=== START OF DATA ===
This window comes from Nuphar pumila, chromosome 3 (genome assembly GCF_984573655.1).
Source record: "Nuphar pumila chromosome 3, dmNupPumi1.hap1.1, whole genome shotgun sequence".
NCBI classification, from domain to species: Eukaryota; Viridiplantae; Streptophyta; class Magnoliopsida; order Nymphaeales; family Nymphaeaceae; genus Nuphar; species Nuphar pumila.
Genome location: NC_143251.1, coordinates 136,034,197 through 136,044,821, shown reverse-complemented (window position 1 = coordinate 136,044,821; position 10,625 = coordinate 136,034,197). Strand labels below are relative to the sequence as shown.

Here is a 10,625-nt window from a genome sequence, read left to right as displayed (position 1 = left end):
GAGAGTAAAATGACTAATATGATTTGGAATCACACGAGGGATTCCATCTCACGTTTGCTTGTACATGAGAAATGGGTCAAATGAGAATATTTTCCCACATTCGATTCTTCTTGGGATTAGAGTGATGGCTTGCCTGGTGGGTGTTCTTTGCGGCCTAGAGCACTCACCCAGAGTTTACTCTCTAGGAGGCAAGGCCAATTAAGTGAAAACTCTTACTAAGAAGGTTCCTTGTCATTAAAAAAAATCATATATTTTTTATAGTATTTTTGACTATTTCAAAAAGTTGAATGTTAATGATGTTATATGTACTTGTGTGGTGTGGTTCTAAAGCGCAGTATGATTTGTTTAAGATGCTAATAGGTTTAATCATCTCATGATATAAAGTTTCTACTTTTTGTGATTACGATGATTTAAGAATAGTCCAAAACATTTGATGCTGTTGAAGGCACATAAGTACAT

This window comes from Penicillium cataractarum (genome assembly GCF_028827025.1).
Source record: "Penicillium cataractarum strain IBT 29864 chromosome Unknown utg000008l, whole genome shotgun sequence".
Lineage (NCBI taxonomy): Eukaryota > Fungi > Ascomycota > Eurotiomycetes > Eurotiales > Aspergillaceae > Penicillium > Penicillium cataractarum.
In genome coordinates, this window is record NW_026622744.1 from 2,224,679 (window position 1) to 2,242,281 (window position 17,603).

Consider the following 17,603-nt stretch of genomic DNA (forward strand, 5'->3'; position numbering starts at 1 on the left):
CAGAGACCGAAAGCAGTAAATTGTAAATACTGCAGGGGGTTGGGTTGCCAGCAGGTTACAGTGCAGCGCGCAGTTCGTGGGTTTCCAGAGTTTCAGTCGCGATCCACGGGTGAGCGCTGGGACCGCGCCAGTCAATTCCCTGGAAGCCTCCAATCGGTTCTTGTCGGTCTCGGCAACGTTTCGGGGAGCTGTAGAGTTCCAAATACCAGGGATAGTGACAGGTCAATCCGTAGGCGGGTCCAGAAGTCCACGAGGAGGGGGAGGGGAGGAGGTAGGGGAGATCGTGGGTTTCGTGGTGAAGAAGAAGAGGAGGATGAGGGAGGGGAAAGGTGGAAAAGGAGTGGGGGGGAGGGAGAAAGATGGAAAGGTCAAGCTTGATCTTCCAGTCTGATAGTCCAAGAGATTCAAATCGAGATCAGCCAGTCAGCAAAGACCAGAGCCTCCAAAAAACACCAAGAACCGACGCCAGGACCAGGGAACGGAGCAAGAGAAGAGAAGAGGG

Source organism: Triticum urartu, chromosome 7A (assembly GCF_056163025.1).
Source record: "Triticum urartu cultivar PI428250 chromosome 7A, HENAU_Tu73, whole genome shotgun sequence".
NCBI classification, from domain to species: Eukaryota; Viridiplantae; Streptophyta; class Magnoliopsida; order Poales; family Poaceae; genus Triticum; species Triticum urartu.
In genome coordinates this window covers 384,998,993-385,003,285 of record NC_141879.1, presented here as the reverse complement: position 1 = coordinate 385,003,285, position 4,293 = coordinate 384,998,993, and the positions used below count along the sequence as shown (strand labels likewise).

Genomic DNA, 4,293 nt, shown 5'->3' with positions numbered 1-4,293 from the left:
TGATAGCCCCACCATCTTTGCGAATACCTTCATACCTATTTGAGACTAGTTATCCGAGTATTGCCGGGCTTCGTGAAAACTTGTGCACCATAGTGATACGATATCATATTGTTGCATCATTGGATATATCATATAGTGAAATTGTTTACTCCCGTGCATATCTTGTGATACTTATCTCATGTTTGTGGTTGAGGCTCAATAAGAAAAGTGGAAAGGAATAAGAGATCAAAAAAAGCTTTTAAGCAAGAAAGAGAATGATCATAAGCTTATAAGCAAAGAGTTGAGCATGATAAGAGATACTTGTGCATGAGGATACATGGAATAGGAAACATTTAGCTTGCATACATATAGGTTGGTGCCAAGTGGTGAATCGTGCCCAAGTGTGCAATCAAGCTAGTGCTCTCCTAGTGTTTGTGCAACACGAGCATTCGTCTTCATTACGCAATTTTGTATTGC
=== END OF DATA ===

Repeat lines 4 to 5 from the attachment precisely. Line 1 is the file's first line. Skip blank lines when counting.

Genome location: NC_143251.1, coordinates 136,034,197 through 136,044,821, shown reverse-complemented (window position 1 = coordinate 136,044,821; position 10,625 = coordinate 136,034,197). Strand labels below are relative to the sequence as shown.

Here is a 10,625-nt window from a genome sequence, read left to right as displayed (position 1 = left end):